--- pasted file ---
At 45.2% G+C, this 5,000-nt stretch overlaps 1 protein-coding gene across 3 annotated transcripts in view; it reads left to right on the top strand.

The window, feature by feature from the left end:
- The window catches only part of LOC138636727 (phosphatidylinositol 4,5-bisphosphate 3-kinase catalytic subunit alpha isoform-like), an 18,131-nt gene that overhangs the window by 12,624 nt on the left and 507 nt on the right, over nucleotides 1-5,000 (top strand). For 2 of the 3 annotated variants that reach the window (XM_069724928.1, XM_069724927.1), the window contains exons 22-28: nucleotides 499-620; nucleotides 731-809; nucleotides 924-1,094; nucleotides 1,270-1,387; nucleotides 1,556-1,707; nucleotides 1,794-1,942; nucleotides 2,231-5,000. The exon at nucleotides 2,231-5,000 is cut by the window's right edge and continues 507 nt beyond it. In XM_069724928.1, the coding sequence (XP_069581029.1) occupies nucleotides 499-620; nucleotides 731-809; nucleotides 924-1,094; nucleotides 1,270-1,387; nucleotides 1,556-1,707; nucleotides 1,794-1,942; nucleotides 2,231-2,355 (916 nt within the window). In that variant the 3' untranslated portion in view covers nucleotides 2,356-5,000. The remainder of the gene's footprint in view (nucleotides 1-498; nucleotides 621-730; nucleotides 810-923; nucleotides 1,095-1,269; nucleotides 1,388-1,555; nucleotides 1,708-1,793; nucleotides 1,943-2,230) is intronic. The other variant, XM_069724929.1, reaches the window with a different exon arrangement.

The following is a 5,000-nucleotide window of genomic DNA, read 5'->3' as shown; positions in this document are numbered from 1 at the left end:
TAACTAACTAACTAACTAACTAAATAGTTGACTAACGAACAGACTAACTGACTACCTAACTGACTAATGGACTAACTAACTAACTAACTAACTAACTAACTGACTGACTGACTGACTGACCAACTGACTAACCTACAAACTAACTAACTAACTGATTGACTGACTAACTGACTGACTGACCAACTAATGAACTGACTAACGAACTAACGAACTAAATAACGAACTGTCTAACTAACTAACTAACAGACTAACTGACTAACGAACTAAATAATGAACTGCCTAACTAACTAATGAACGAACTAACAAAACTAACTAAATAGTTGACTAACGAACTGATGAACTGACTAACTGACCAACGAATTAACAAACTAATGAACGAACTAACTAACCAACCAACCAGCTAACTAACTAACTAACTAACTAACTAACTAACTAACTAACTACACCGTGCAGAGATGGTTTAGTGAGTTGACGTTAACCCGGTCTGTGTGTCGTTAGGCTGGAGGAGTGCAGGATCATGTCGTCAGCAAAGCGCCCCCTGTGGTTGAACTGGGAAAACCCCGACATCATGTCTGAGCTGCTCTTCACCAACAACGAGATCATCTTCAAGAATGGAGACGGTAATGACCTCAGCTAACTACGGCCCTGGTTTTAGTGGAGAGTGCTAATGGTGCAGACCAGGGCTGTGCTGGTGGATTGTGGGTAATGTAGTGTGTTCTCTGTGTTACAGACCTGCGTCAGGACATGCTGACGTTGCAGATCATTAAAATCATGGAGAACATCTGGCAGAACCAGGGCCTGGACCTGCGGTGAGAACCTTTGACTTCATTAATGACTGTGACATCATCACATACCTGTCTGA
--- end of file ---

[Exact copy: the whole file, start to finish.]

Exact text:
At 45.2% G+C, this 5,000-nt stretch overlaps 1 protein-coding gene across 3 annotated transcripts in view; it reads left to right on the top strand.

The window, feature by feature from the left end:
- The window catches only part of LOC138636727 (phosphatidylinositol 4,5-bisphosphate 3-kinase catalytic subunit alpha isoform-like), an 18,131-nt gene that overhangs the window by 12,624 nt on the left and 507 nt on the right, over nucleotides 1-5,000 (top strand). For 2 of the 3 annotated variants that reach the window (XM_069724928.1, XM_069724927.1), the window contains exons 22-28: nucleotides 499-620; nucleotides 731-809; nucleotides 924-1,094; nucleotides 1,270-1,387; nucleotides 1,556-1,707; nucleotides 1,794-1,942; nucleotides 2,231-5,000. The exon at nucleotides 2,231-5,000 is cut by the window's right edge and continues 507 nt beyond it. In XM_069724928.1, the coding sequence (XP_069581029.1) occupies nucleotides 499-620; nucleotides 731-809; nucleotides 924-1,094; nucleotides 1,270-1,387; nucleotides 1,556-1,707; nucleotides 1,794-1,942; nucleotides 2,231-2,355 (916 nt within the window). In that variant the 3' untranslated portion in view covers nucleotides 2,356-5,000. The remainder of the gene's footprint in view (nucleotides 1-498; nucleotides 621-730; nucleotides 810-923; nucleotides 1,095-1,269; nucleotides 1,388-1,555; nucleotides 1,708-1,793; nucleotides 1,943-2,230) is intronic. The other variant, XM_069724929.1, reaches the window with a different exon arrangement.

The following is a 5,000-nucleotide window of genomic DNA, read 5'->3' as shown; positions in this document are numbered from 1 at the left end:
TAACTAACTAACTAACTAACTAAATAGTTGACTAACGAACAGACTAACTGACTACCTAACTGACTAATGGACTAACTAACTAACTAACTAACTAACTAACTGACTGACTGACTGACTGACCAACTGACTAACCTACAAACTAACTAACTAACTGATTGACTGACTAACTGACTGACTGACCAACTAATGAACTGACTAACGAACTAACGAACTAAATAACGAACTGTCTAACTAACTAACTAACAGACTAACTGACTAACGAACTAAATAATGAACTGCCTAACTAACTAATGAACGAACTAACAAAACTAACTAAATAGTTGACTAACGAACTGATGAACTGACTAACTGACCAACGAATTAACAAACTAATGAACGAACTAACTAACCAACCAACCAGCTAACTAACTAACTAACTAACTAACTAACTAACTAACTAACTACACCGTGCAGAGATGGTTTAGTGAGTTGACGTTAACCCGGTCTGTGTGTCGTTAGGCTGGAGGAGTGCAGGATCATGTCGTCAGCAAAGCGCCCCCTGTGGTTGAACTGGGAAAACCCCGACATCATGTCTGAGCTGCTCTTCACCAACAACGAGATCATCTTCAAGAATGGAGACGGTAATGACCTCAGCTAACTACGGCCCTGGTTTTAGTGGAGAGTGCTAATGGTGCAGACCAGGGCTGTGCTGGTGGATTGTGGGTAATGTAGTGTGTTCTCTGTGTTACAGACCTGCGTCAGGACATGCTGACGTTGCAGATCATTAAAATCATGGAGAACATCTGGCAGAACCAGGGCCTGGACCTGCGGTGAGAACCTTTGACTTCATTAATGACTGTGACATCATCACATACCTGTCTGA